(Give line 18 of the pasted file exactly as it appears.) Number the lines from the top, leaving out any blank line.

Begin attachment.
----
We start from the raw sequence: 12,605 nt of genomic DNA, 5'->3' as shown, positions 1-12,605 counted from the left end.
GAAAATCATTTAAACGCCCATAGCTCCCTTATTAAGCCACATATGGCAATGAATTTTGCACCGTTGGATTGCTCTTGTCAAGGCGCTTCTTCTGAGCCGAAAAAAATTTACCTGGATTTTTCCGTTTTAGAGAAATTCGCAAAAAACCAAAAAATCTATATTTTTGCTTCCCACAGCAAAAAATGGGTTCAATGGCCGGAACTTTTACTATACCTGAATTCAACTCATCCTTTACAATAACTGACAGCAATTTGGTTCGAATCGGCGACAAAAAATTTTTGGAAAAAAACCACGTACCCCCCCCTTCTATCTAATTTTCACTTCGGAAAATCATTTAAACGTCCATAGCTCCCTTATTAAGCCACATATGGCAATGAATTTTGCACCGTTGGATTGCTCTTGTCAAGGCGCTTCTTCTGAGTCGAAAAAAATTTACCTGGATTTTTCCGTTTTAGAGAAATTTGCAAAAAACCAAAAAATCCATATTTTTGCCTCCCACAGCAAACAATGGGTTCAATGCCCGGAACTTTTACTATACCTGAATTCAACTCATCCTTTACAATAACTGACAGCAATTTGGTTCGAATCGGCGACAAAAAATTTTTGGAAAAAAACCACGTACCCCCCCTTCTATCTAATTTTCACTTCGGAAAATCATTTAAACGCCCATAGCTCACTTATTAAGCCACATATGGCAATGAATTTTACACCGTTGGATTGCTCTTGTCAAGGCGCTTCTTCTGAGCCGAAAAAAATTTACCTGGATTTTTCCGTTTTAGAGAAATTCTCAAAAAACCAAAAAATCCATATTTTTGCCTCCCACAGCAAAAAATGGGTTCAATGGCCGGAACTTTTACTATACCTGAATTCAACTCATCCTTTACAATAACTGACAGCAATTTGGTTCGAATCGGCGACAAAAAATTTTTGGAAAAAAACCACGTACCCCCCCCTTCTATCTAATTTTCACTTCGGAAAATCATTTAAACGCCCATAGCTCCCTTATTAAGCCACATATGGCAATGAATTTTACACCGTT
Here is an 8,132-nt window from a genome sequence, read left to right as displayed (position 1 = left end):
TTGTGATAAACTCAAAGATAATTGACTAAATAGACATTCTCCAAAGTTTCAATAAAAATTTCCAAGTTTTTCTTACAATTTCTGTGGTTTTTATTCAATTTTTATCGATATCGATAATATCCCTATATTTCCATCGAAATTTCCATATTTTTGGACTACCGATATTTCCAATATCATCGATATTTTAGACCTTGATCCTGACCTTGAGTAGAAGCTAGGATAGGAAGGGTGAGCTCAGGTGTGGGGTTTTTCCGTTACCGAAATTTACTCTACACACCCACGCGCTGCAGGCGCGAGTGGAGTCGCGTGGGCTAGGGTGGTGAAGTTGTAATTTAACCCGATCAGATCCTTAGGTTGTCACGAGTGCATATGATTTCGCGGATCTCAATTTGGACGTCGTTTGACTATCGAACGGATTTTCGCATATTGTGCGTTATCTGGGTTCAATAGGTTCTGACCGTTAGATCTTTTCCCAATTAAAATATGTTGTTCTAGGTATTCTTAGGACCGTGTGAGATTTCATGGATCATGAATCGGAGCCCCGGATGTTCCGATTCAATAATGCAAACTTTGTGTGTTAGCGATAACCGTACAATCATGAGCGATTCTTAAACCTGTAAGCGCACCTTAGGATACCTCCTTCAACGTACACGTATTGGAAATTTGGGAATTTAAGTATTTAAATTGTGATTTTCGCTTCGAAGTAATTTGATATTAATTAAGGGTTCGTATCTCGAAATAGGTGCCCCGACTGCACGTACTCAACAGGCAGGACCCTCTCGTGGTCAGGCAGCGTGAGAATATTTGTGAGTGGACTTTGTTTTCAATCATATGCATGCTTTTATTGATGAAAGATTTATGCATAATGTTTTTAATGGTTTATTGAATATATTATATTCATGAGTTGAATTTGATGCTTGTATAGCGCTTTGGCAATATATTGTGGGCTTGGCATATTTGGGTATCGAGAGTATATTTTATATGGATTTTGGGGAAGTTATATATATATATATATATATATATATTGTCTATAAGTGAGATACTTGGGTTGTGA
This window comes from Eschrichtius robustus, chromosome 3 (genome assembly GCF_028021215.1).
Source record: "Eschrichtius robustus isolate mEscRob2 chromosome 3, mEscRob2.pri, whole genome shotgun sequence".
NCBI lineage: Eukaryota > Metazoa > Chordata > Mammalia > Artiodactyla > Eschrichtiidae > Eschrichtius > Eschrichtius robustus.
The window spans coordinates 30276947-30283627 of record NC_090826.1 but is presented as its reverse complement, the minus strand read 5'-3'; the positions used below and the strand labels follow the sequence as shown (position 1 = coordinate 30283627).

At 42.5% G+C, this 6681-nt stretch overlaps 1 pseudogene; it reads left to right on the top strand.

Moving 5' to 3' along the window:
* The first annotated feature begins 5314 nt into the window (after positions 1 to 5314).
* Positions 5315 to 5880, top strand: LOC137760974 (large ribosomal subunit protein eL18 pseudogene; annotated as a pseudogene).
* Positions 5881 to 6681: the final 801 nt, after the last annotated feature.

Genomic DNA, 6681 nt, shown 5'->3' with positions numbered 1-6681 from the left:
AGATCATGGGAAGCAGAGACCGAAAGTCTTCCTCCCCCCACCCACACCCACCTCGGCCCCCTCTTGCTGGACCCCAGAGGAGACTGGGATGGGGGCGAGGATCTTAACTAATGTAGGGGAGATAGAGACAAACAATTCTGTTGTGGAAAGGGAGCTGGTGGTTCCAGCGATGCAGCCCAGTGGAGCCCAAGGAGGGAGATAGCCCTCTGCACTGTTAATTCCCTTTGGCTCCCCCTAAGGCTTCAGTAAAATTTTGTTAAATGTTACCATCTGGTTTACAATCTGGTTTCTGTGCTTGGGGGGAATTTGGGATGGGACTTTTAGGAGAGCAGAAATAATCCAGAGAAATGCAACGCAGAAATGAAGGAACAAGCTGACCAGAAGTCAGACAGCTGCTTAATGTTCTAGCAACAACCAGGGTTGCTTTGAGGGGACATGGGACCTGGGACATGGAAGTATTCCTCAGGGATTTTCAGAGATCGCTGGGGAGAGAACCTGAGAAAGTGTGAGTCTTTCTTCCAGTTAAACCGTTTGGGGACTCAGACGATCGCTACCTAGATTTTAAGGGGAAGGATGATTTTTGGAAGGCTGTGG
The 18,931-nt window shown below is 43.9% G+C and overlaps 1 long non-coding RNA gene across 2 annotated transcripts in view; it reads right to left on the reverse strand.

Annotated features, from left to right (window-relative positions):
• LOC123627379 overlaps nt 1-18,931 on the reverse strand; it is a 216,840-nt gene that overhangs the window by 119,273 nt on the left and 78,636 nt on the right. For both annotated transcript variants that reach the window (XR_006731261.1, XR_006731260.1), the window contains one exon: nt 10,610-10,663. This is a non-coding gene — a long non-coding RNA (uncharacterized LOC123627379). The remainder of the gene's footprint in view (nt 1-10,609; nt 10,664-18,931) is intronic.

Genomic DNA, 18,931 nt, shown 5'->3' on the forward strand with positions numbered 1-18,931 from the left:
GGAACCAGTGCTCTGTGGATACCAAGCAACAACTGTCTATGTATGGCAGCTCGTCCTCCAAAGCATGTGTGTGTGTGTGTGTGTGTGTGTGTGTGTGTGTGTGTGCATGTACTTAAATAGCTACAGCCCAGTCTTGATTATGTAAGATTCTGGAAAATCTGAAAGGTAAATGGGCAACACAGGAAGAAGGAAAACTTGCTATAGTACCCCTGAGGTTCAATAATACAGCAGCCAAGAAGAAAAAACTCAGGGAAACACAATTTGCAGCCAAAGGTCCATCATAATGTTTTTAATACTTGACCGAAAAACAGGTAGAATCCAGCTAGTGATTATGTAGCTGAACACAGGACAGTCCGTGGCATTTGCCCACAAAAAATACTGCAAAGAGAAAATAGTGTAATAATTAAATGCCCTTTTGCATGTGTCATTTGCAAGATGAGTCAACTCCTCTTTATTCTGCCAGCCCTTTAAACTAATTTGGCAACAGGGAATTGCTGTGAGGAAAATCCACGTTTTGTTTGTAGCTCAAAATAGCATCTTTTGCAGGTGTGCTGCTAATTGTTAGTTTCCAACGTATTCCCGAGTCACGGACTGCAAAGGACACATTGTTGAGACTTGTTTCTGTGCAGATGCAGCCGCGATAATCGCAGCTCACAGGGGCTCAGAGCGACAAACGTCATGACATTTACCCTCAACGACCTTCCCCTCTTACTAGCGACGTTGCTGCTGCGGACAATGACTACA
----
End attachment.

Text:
• LOC123627379 overlaps nt 1-18,931 on the reverse strand; it is a 216,840-nt gene that overhangs the window by 119,273 nt on the left and 78,636 nt on the right. For both annotated transcript variants that reach the window (XR_006731261.1, XR_006731260.1), the window contains one exon: nt 10,610-10,663. This is a non-coding gene — a long non-coding RNA (uncharacterized LOC123627379). The remainder of the gene's footprint in view (nt 1-10,609; nt 10,664-18,931) is intronic.